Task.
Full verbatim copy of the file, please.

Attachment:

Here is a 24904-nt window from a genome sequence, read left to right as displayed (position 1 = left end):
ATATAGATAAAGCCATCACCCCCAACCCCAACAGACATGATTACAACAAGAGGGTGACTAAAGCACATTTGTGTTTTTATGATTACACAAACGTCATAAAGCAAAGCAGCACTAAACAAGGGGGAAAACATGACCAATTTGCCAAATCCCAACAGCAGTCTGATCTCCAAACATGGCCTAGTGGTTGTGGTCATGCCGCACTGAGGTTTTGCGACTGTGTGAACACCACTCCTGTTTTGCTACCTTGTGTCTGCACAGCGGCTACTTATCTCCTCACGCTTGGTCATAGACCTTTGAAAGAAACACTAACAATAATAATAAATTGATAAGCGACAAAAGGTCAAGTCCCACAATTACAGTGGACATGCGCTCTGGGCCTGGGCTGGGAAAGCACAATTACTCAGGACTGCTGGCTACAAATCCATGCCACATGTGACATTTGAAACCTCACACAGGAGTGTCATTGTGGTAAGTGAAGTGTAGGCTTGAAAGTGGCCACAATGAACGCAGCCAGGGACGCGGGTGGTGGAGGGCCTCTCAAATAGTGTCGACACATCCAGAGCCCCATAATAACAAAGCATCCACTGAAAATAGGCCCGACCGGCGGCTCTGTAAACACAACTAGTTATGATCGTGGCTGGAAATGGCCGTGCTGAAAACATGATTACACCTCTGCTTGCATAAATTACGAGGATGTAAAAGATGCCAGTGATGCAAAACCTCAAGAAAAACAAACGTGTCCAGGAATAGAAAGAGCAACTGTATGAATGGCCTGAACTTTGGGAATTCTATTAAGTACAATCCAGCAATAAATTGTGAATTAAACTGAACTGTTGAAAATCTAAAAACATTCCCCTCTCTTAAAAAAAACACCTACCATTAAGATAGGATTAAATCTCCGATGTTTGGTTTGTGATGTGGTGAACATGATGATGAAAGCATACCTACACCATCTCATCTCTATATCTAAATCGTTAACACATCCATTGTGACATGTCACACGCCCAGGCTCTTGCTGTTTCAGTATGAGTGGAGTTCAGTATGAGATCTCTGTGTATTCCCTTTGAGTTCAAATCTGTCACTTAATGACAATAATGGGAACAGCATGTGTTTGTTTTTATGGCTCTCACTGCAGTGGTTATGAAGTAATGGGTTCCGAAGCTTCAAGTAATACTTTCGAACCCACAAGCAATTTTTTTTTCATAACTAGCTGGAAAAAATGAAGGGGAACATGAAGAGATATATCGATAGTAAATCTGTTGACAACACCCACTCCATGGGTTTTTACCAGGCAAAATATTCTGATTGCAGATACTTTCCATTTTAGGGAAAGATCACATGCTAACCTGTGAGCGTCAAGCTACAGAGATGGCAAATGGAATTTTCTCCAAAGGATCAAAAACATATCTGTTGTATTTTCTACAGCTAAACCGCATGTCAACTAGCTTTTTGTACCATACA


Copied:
Here is a 24904-nt window from a genome sequence, read left to right as displayed (position 1 = left end):
ATATAGATAAAGCCATCACCCCCAACCCCAACAGACATGATTACAACAAGAGGGTGACTAAAGCACATTTGTGTTTTTATGATTACACAAACGTCATAAAGCAAAGCAGCACTAAACAAGGGGGAAAACATGACCAATTTGCCAAATCCCAACAGCAGTCTGATCTCCAAACATGGCCTAGTGGTTGTGGTCATGCCGCACTGAGGTTTTGCGACTGTGTGAACACCACTCCTGTTTTGCTACCTTGTGTCTGCACAGCGGCTACTTATCTCCTCACGCTTGGTCATAGACCTTTGAAAGAAACACTAACAATAATAATAAATTGATAAGCGACAAAAGGTCAAGTCCCACAATTACAGTGGACATGCGCTCTGGGCCTGGGCTGGGAAAGCACAATTACTCAGGACTGCTGGCTACAAATCCATGCCACATGTGACATTTGAAACCTCACACAGGAGTGTCATTGTGGTAAGTGAAGTGTAGGCTTGAAAGTGGCCACAATGAACGCAGCCAGGGACGCGGGTGGTGGAGGGCCTCTCAAATAGTGTCGACACATCCAGAGCCCCATAATAACAAAGCATCCACTGAAAATAGGCCCGACCGGCGGCTCTGTAAACACAACTAGTTATGATCGTGGCTGGAAATGGCCGTGCTGAAAACATGATTACACCTCTGCTTGCATAAATTACGAGGATGTAAAAGATGCCAGTGATGCAAAACCTCAAGAAAAACAAACGTGTCCAGGAATAGAAAGAGCAACTGTATGAATGGCCTGAACTTTGGGAATTCTATTAAGTACAATCCAGCAATAAATTGTGAATTAAACTGAACTGTTGAAAATCTAAAAACATTCCCCTCTCTTAAAAAAAACACCTACCATTAAGATAGGATTAAATCTCCGATGTTTGGTTTGTGATGTGGTGAACATGATGATGAAAGCATACCTACACCATCTCATCTCTATATCTAAATCGTTAACACATCCATTGTGACATGTCACACGCCCAGGCTCTTGCTGTTTCAGTATGAGTGGAGTTCAGTATGAGATCTCTGTGTATTCCCTTTGAGTTCAAATCTGTCACTTAATGACAATAATGGGAACAGCATGTGTTTGTTTTTATGGCTCTCACTGCAGTGGTTATGAAGTAATGGGTTCCGAAGCTTCAAGTAATACTTTCGAACCCACAAGCAATTTTTTTTTCATAACTAGCTGGAAAAAATGAAGGGGAACATGAAGAGATATATCGATAGTAAATCTGTTGACAACACCCACTCCATGGGTTTTTACCAGGCAAAATATTCTGATTGCAGATACTTTCCATTTTAGGGAAAGATCACATGCTAACCTGTGAGCGTCAAGCTACAGAGATGGCAAATGGAATTTTCTCCAAAGGATCAAAAACATATCTGTTGTATTTTCTACAGCTAAACCGCATGTCAACTAGCTTTTTGTACCATACA